Have the rules already changed for people seeking a visa to enter the U.S. at the consulate office in their country? Yes, the rules affecting public charge had already changed at the U.S. consulates in other countries in certain ways, and the DOS public charge rule effectuated additional changes that went into effect on February 24, 2020. If a sponsored family member is expected to be scheduled for a consular interview, the person being screened should consult an immigration lawyer about how the changes might affect their relative.
What if the person being screened has a long work history, or a spouse or parent with a long work history? If the person being screened has worked and paid taxes for 10 or more years (or if they can be credited with qualifying work performed by their spouse or parent), they may be exempt from needing a sponsor. Having a long work history will likely be treated as a favorable fact in the public charge analysis, but technically the person being screened will still be subject to public charge.
Will the categories of people considered exempt from public charge remain the same? People who are currently not subject to public charge based on their exempt status will continue to remain exempt from public charge screening when they apply to adjust their status, even under the new Rule.
Does the Rule apply to sponsors? No. Sponsors still have to have income at or over 125% of the poverty level. USCIS says it will look at sponsors’ income more closely under the new Rule, including whether the sponsor uses public benefits that count under the new Rule and whether the sponsor lives with the green card applicant. Though sponsors are not automatically disqualified from sponsorship if they receive benefits or do not reside with the applicant, the applicant may need to seek a joint sponsor to help ensure the likelihood that the application will be approved.
QUESTIONS ABOUT THE NEW DHS RULE
What are some of the changes that took effect on February 24, 2020?
- New Benefits Count to Determine Public Charge. The new Rule includes the following benefits in addition to Cash Assistance and long-term institutional care funded by the government: federal Medicaid for a very limited group of immigrants (most immigrants who receive federal Medicaid are exempt), SNAP, Section 8, and Public Housing. To count, a benefit must be received for 12 months out of a 36-month period (if two benefits received, the benefits count if received for 6 months out of a 36-month period; if three benefits received, the benefits count if received for 4 months out of a 36-month period).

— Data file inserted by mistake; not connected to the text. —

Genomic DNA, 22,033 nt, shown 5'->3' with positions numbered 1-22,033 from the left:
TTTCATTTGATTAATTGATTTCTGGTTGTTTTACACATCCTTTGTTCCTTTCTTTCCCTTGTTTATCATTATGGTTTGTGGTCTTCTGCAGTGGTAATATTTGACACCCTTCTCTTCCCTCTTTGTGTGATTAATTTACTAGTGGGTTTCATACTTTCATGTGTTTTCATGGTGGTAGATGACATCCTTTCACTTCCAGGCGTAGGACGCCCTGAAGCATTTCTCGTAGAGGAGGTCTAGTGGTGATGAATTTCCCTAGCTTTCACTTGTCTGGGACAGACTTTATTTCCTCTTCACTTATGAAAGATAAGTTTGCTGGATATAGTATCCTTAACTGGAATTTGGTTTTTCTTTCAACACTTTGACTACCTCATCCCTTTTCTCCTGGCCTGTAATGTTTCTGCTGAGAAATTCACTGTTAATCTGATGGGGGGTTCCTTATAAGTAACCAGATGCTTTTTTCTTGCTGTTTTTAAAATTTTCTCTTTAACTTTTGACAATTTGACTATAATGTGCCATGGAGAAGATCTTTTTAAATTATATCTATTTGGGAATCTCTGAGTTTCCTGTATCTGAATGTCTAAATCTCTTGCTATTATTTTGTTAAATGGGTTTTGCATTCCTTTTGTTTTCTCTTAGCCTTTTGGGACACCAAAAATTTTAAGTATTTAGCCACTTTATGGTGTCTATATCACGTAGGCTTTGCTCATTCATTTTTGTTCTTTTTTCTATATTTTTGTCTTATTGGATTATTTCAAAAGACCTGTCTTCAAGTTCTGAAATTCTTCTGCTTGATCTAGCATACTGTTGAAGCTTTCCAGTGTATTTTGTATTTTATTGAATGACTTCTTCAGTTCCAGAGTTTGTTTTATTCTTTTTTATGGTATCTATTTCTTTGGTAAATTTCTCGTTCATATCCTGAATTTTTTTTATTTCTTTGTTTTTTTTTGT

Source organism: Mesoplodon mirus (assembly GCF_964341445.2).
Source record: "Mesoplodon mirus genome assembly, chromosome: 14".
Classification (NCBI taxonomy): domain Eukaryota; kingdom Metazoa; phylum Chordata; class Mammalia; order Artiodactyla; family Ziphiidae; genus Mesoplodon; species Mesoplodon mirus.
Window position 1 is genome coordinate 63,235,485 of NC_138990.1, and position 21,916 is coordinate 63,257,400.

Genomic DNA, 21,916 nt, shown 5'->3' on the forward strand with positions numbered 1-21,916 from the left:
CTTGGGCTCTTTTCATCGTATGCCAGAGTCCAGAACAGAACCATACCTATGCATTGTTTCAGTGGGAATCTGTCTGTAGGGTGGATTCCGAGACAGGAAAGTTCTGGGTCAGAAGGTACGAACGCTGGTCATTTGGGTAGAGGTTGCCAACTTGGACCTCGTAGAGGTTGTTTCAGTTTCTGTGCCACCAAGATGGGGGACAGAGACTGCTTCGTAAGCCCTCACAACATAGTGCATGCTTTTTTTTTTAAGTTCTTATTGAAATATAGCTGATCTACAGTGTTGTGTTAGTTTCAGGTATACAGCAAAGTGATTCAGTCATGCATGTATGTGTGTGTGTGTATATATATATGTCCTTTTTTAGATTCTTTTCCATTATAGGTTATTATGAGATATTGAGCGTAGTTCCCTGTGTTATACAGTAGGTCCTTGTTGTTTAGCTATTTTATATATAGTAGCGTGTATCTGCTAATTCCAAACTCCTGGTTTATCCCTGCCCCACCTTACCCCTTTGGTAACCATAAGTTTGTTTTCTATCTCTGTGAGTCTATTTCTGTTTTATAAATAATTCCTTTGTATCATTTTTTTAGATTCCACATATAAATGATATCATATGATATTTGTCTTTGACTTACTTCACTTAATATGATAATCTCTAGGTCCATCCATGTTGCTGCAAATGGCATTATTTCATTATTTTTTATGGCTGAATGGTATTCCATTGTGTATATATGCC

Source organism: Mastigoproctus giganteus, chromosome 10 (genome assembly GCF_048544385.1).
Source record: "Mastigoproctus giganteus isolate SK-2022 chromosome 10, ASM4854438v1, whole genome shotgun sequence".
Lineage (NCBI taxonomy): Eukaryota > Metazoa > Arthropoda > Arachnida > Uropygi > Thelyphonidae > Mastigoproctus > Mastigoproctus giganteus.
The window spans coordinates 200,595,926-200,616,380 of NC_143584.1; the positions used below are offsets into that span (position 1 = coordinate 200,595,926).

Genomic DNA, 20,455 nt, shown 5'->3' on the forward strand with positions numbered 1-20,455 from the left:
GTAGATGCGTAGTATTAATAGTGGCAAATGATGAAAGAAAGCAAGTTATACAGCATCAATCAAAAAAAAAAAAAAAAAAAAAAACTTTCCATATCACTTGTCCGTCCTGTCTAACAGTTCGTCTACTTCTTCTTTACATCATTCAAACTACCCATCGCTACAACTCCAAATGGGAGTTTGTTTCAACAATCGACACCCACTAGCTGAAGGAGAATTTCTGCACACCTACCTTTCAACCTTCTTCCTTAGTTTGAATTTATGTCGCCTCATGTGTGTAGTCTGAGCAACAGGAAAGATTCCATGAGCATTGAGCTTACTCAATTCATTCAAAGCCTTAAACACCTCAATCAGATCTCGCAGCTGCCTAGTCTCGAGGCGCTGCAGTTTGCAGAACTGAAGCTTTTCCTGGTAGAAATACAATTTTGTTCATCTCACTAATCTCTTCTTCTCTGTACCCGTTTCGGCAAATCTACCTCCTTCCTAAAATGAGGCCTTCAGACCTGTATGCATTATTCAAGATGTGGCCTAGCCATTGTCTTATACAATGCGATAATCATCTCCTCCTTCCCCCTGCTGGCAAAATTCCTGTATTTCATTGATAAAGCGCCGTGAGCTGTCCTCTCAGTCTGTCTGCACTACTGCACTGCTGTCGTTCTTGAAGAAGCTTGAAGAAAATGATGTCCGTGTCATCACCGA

- Who Do the Changes Impact? In addition to green card applicants based on a family-based petitions, certain employment-based petitions, and diversity lottery winners, people seeking to renew or extend their non-immigrant visas are also subject to certain aspects of the new public charge
- New Factors Considered. The Rule treats as negative factors new circumstances presented by the applicant, including being unemployed, having less than 125% of the poverty level in income, having a disability, being limited English proficient, being under 18 or over 61, having debt or a low credit score, and others. The only heavily weighted positive factors are being in a household that has income or resources over 250 percent of the poverty level or being authorized to work and having such income (approximately $65,000 for a family of four) or having private health insurance (not including health insurance for which the applicant receives subsidies in the form of premium tax credits under the Affordable Care Act).